Shortchanged by the Bell
My friend Chris Gabrieli, along with Luis Ubinas (President of the Ford Foundation), with a spot-on op ed in the NYT decrying our move toward shorter schools days and years, when precisely the opposite in needed:
For all the talk about balancing the budget for the sake of our children, keeping classrooms closed is a perverse way of giving them a brighter future.
What's needed is more time in classrooms, not less. Our school calendar, with its six-and-a-half-hour day and 180-day year, was designed for yesterday's farm economy, not today's high-tech one. While many middle-class families now invest in tutoring and extra learning time, less-privileged children are left on the sidelines, which only widens gaps in achievement and opportunity.
Two years ago President Obama said that the "challenges of a new century demand more time in the classroom." Plenty of research suggests that one of the strongest indicators of scholastic achievement is the amount of actual time devoted to learning. Therefore, we need to move schools toward longer days and years. Ideally, increasing learning time by 30 percent would mean more individualized support; a more well-rounded education in a broader array of subjects, from science and foreign languages to arts and robotics; and less unsupervised after-school and summer time. For parents, it would mean a school day better aligned with the typical work day.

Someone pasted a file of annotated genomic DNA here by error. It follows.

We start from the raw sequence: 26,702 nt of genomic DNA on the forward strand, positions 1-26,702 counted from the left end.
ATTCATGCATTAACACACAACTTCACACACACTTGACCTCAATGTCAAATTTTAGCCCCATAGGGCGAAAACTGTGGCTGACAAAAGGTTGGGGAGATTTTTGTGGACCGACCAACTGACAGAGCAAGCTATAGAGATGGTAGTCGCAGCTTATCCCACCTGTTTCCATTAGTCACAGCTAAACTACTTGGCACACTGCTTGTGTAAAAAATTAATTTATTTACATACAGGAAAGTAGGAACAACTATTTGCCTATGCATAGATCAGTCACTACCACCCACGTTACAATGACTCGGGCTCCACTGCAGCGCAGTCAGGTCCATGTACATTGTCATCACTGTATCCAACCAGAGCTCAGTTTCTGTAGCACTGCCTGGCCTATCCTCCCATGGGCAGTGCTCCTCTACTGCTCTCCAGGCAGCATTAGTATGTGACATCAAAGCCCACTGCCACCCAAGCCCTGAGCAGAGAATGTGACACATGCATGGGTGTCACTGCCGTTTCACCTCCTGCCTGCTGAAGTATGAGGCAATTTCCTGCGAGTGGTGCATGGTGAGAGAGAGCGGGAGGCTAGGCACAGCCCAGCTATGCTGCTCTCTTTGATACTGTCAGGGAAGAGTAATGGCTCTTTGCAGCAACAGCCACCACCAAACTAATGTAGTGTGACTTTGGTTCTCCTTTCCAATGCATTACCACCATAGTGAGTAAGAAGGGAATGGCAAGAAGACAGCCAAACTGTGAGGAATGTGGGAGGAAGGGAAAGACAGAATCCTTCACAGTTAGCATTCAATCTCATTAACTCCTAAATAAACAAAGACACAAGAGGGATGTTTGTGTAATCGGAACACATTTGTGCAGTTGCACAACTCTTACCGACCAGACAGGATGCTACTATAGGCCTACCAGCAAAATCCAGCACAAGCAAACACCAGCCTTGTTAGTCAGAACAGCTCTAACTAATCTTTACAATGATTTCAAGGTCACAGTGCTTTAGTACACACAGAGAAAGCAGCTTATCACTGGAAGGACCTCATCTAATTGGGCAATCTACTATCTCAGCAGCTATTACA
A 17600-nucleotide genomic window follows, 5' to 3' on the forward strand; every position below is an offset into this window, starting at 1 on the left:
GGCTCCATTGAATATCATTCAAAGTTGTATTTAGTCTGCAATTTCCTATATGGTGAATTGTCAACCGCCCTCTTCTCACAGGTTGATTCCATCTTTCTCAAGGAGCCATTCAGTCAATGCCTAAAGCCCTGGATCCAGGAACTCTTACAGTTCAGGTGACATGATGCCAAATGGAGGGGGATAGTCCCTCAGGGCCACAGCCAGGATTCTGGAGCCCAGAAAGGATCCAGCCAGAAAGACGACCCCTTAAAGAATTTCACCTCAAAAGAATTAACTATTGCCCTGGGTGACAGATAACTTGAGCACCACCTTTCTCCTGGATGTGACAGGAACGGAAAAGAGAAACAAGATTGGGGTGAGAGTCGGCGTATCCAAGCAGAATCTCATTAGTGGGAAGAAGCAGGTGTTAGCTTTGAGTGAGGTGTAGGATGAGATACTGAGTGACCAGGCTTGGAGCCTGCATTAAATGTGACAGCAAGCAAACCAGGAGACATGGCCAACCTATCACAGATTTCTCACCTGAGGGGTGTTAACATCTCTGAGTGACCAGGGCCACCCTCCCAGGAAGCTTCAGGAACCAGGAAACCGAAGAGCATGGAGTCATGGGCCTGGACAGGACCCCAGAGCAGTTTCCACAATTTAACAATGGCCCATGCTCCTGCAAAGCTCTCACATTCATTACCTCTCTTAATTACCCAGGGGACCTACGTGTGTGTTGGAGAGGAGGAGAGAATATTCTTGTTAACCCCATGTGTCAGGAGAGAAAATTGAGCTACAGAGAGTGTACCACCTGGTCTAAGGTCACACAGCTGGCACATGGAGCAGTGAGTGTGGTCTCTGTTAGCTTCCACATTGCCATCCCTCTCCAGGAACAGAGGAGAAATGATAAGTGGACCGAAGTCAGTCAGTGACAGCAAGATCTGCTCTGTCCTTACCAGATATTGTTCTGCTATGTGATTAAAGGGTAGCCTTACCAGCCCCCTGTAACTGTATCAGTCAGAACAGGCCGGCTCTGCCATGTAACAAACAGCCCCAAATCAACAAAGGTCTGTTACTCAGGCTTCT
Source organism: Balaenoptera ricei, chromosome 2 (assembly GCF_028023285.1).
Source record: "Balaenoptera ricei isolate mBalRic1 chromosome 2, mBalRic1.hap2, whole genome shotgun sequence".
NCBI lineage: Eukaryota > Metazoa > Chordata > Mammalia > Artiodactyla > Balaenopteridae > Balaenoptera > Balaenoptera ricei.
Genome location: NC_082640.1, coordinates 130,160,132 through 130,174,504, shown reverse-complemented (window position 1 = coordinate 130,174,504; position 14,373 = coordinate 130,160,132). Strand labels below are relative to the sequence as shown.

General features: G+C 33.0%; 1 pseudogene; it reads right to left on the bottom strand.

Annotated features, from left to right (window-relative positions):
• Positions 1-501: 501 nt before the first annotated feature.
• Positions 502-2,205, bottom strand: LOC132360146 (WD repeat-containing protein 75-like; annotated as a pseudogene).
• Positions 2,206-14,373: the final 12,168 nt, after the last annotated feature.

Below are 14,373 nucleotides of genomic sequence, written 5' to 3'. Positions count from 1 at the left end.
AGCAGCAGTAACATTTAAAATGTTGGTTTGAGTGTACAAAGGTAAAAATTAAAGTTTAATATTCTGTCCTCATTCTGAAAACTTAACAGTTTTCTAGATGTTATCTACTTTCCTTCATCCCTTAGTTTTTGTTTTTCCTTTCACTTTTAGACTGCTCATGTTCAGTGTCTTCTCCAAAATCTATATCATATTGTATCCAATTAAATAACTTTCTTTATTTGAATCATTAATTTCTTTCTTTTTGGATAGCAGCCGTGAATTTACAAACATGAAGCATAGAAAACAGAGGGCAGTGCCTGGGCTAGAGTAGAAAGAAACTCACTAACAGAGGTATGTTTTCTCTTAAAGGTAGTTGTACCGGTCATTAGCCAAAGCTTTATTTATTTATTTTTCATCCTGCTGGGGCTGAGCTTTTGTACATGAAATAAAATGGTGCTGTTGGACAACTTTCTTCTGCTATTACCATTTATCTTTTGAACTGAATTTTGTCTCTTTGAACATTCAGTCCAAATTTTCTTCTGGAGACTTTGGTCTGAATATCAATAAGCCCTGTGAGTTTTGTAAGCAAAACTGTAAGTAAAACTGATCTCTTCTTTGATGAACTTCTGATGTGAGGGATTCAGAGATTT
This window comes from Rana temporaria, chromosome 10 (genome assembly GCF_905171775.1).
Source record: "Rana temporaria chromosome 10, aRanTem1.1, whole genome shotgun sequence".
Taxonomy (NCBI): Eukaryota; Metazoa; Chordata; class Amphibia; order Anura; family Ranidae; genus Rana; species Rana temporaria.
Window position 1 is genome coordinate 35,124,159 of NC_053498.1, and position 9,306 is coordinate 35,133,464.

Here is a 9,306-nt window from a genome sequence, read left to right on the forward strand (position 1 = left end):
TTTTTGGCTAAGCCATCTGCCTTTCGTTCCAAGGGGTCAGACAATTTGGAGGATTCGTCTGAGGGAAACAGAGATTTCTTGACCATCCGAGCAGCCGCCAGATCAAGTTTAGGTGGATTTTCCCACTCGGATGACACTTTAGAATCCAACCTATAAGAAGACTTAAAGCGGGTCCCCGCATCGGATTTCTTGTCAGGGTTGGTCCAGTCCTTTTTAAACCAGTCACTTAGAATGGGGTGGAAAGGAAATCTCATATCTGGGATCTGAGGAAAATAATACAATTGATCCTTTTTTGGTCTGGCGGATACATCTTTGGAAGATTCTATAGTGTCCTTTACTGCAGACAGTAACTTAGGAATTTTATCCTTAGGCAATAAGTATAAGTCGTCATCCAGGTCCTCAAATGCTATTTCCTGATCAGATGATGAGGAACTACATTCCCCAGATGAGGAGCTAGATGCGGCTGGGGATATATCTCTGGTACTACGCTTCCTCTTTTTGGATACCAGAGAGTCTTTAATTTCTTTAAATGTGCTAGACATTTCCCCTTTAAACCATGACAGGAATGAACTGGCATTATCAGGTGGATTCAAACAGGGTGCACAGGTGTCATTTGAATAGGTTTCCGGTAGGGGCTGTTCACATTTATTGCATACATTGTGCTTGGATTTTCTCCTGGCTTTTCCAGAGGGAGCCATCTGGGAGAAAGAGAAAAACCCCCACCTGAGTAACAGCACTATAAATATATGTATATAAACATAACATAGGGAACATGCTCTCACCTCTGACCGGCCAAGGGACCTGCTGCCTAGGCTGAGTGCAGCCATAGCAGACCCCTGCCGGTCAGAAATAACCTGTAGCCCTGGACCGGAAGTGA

The good news is that more than 1,000 schools in the United States are now using expanded schedules. Almost every high-performing charter network in the country, from KIPP to Achievement First, uses significantly more scheduled time to achieve impressive academic gains, and many public schools, spurred by local initiatives, innovative state policies and federal leadership, are also adopting this promising practice.
In Boston, for example, the Edwards Middle School has gone, in five years, from the worst-performing, least-desired middle school to a model of success after it increased scheduled teaching time by 30 percent. Students there now outperform the state average proficiency rate in math and have nearly closed achievement gaps in literacy. This has occurred in a school where over 80 percent of the students come from low-income families.
Perhaps most surprising, some schools have shown that these changes can be made without spending more money.